OECD calls for property tax hike as Murphy comes under fire over 'co-living' gaffe
Property taxes should be hiked and valuations need to happen regularly to keep up with the reality of rising house prices, the Government has been warned.
After a decade of boom-bust and recovery, Ireland's volatile property market continues to throw up major risks, the Organisation for Economic Co-operation and Development (OECD) warned.
Its sharp focus on housing came amid fresh criticism of Housing Minister Eoghan Murphy's handling of the crisis.
Mr Murphy this week said that younger workers should be "excited" about "co-living" and having "less space for less rent".
Amid harsh exchanges in the Dáil, Solidarity TD Mick Barry warned that "Deputy Eoghan Murphy arguably tops them all".
"Again and again, he defends the landlords," he said. "Again and again, he defends the markets. Again and again, he defends the indefensible."
Amid the latest economic risks identified by the OECD is the potential fall-out if the surge in foreign funds gobbling up billions of euro of Irish properties comes undone.
Those investors do not borrow here and are not a risk to the Irish banks - which property investors were in the last crash - but they leave the property market here vulnerable to what the OECD calls "new channels for the transmission of external shocks".
It means that if big funds come under stress in their home markets, they would become forced sellers of Irish assets - potentially flooding the market.
Foreign investors account for more than half of commercial property investment in Ireland, so the risk is concentrated in offices, industrial and retail properties - but the rise of the so-called "cuckoo funds" means billions are now pouring into housing.
Many of those funds are in the US, where the Federal Reserve has been warning that rising commercial property prices may pose a risk to financial stability, alongside rising levels of company indebtedness.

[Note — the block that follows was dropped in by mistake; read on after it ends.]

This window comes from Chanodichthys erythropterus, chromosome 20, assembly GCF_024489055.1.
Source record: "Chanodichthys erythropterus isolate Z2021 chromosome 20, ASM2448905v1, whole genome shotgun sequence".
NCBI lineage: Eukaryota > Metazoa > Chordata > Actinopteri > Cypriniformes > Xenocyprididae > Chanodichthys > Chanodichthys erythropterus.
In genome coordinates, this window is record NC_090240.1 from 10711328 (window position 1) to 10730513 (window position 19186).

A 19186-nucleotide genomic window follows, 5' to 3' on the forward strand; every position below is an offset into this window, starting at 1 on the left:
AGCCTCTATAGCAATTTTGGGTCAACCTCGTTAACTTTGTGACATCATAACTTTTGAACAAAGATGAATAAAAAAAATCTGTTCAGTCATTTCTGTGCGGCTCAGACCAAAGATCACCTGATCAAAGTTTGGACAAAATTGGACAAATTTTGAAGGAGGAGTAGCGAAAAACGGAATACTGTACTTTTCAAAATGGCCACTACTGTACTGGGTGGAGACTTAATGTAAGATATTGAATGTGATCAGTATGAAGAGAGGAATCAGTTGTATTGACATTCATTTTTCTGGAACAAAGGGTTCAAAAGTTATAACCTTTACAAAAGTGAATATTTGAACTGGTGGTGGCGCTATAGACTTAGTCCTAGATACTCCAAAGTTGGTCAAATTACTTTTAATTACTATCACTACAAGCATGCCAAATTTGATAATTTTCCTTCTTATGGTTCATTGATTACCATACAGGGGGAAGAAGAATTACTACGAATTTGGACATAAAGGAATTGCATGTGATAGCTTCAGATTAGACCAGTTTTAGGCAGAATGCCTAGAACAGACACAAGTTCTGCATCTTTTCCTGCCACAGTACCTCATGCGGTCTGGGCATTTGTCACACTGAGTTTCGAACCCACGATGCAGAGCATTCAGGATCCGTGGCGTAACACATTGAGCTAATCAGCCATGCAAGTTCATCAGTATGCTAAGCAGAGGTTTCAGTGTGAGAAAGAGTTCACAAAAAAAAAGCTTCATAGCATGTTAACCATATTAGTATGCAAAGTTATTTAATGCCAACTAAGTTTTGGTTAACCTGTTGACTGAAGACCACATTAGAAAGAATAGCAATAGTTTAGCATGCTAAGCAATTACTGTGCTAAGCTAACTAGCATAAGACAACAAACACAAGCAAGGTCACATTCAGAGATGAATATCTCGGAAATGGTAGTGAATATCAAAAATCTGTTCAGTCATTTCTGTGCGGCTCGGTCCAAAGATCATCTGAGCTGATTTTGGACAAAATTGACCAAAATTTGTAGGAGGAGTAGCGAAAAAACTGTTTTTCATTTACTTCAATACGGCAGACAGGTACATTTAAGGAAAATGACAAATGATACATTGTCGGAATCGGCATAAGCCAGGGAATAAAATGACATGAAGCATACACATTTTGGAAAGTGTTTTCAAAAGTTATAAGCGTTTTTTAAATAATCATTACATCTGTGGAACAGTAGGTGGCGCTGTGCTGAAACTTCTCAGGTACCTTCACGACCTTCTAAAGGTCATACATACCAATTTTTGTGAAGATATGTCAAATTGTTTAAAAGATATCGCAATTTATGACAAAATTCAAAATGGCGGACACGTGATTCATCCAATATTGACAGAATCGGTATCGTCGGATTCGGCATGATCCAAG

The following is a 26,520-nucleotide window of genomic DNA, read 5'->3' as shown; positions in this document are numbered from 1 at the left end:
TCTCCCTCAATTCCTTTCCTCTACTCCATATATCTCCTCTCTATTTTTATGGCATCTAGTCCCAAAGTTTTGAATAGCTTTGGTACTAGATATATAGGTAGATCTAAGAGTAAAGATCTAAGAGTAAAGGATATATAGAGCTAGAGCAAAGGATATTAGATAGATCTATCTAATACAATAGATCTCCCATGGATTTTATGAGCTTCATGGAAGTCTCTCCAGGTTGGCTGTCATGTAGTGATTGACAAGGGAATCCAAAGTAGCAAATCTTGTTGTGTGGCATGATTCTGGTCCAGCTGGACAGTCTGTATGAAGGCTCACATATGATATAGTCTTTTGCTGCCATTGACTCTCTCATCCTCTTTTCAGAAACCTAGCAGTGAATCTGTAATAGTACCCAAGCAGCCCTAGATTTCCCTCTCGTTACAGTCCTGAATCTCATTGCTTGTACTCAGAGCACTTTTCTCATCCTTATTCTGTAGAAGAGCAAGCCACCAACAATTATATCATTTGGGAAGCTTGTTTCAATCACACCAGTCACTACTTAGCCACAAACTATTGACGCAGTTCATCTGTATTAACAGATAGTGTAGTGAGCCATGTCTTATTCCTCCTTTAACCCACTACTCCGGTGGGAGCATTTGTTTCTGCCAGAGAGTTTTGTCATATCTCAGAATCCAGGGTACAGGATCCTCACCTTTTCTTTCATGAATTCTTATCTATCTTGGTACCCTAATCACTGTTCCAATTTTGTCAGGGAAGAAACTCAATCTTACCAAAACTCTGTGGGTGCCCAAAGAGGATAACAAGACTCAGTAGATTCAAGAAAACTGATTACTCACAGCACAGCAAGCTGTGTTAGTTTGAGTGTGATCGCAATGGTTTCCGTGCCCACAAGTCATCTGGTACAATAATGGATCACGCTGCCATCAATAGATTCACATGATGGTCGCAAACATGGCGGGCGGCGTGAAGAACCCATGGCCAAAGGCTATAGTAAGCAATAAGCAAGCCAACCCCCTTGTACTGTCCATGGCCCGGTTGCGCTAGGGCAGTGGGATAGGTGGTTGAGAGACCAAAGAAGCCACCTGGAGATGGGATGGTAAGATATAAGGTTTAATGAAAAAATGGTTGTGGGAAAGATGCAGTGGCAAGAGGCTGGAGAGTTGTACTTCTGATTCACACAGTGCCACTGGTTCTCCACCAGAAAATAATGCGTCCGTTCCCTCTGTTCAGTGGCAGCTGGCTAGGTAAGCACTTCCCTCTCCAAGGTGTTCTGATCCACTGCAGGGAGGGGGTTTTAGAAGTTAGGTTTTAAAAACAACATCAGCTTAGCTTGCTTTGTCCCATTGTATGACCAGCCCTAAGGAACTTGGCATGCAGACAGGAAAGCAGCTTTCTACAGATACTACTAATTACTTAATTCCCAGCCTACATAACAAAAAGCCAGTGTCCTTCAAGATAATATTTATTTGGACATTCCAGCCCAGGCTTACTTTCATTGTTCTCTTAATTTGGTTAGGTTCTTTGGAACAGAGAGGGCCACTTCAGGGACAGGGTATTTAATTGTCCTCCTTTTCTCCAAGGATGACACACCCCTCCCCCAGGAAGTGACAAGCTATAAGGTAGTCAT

The Government is looking at doing more to tax the big funds that now dominate swathes of the property market, Taoiseach Leo Varadkar said yesterday.
In the meantime, the OECD said his Government should hike property taxes to raise money and cool the market.
Lifting the local property tax in line with house price rises would help "rationalise property purchase demand", it said.
In a mostly upbeat report on Ireland, the Paris-based OECD said the economy here would grow 3.9pc this year and 3.3pc in 2020.
Brexit remains a big risk, but the report said if there was a shock, the Government should look to spend its way through the crisis to offset the impact.
The OECD report also warned that repeated overruns of health spending - €600m in 2018 alone - risked placing State finances in jeopardy.
It said that if they continued, the Government would have less room to offset risks such as Brexit, as well as less money to spend on remedying the large gaps in infrastructure spending that emerged thanks to the deep budget cuts imposed in the financial crisis.